Operating occurs in the shaded area inside the circle. The significance of this is that the relay operates below certain impedance level, which is independent of the phase angle between voltage and current. A straight line on VI plane Fig. (5) having a constant slope gets converted into a circle of radius V/I on R-X plane.
The resistance and the reactance between the relay location and fault can also be plotted on R-X diagram as shown on Fig.7(a). The angle α will depend upon the ratio R/X of line per unit length. For a given fault condition, the measured impedance can be marked on this line  Fig. 7 (a). The line can also be superimposed in the relay characteristic Fig. If the measured impedance of the line is within the circle, the relay operates, the circle gives the relay characteristics. The distance along transmission line can be represented by a line on R-X diagram. By superimposing the line characteristic,on the relay characteristic, the operation of the relay can be predicted. (referring to Fig. 8).
OX represent the feeder on RX diagram.
If fault occurs within distance OX, the relay operates. For fault beyond X region XY, relays does not operates.

3.3 Disadvantage of Plain Impedance Relay
Plane impedance relay has the following disadvantages.
- It is non directional. It responds to the faults on both sides of CT,VT location. Hence it can not discriminate between internal and external faults.
- It is affected by arc resistance of line fault and result in under-reach.
- It is sensitive to power swings as a large area is covered by the circle on each side on R-X plane

3.4 Time Characteristic of High Speed Impedance relay
Fig. (9) shows a typical operating time us. Impedance characteristic of high speed impedance relay for one value current. For other current similar characteristics are obtained. It is observed that for impedance values above 100% pick-up impedance, the relay does not operate. The curve I represents actual characteristic. Curve II is simplified representation of the same (right angle instead of curve).
The relay unit used for distance protection are double actuating quantity instantaneous relays. The electromagnetic relays of balanced beam type or induction cup type are preferred.
Static impedance relay are preferred in modern installations.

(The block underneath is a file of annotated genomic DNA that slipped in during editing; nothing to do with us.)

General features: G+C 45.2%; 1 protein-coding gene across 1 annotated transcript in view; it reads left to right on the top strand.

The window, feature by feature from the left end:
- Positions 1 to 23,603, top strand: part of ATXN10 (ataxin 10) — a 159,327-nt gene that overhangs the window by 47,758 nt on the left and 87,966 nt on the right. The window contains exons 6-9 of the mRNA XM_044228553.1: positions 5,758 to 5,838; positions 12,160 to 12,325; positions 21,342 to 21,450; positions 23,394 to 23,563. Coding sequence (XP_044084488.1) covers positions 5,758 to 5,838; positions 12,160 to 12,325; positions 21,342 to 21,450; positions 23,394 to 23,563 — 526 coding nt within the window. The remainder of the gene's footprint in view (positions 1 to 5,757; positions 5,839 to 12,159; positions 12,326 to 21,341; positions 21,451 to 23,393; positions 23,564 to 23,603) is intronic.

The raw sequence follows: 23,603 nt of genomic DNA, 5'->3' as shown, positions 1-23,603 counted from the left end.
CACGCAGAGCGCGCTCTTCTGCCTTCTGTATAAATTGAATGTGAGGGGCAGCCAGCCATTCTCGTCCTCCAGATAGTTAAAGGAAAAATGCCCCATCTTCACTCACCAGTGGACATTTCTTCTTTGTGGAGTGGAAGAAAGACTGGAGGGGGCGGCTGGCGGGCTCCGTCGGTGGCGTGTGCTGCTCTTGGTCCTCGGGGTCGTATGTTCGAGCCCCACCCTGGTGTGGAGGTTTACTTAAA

4. Methods of Analysis
Characteristic of various types of distance relays of R-X plane are in form of circles or sectors of circles.
There are mainly three categories of these characteristics on R-X plain.
- Circle with centre at origin.
- Circle with circumstances passing through origin.
- Semi-circle above a directional line passing through origin.
- Circle enclosing the origin.
- Circle cut-off from top by a line parallel to X-axis.
These varieties of characteristics are obtaining by changing the operating coil/restraining coil design, providing the additional polarised coils supplied by voltage or current, providing tow or more elements within a single relay case.
The type of relay can be identified on the basis of the form of characteristic on R-X plane.
The characteristic of transmission line is, as a rule, a straight line on R-X plane. The length of the line is proportional to the length of transmission line.
The length of transmission line covered by positive torque region of relay characteristics indicates the reach of distance relay, i.e. The length of line protected by the relay.

5. Directional Impedance Relay
Directional features senses the direction in which the fault power flows with respect to the location of CT and VT. Directional impedance relay operates for the following conditions:
- Impedance between fault point and relay location is less than the relay setting Z.
- The fault power flows in a particular direction from relay location. The direction power flow is sensed by measuring phase angle between voltage and current.
Directional Characteristics
The characteristic presented on R-X diagram is a straight line passing through the origin as shown in Fig (10). Operation takes place on one side of the line as indicated by shading.

Suppose the location of fault, point (with corresponding R and X) is plotted on R-X diagram.
In case of Directional Relay, the positive torque is provided when the fault point lie on right hand side of the inclined line (Hatched area in Fig . (10)). This line when superimposed on the characteristic of plain impedance relay, we get final characteristic of Directional Impedance Relay Fig (11).
With directional characteristic added to the plain impedance characteristic, the results in a characteristic with a sector of a circle Fig. (11). Consider a locus of fault point on transmission line (locus OY). Angle ROY = α depends upon the phase angle between V and I with give setting of directional element, the operating torque is positive within the semi-circle with radius Z and on right hand side of the inclined line of directional characteristic DD'.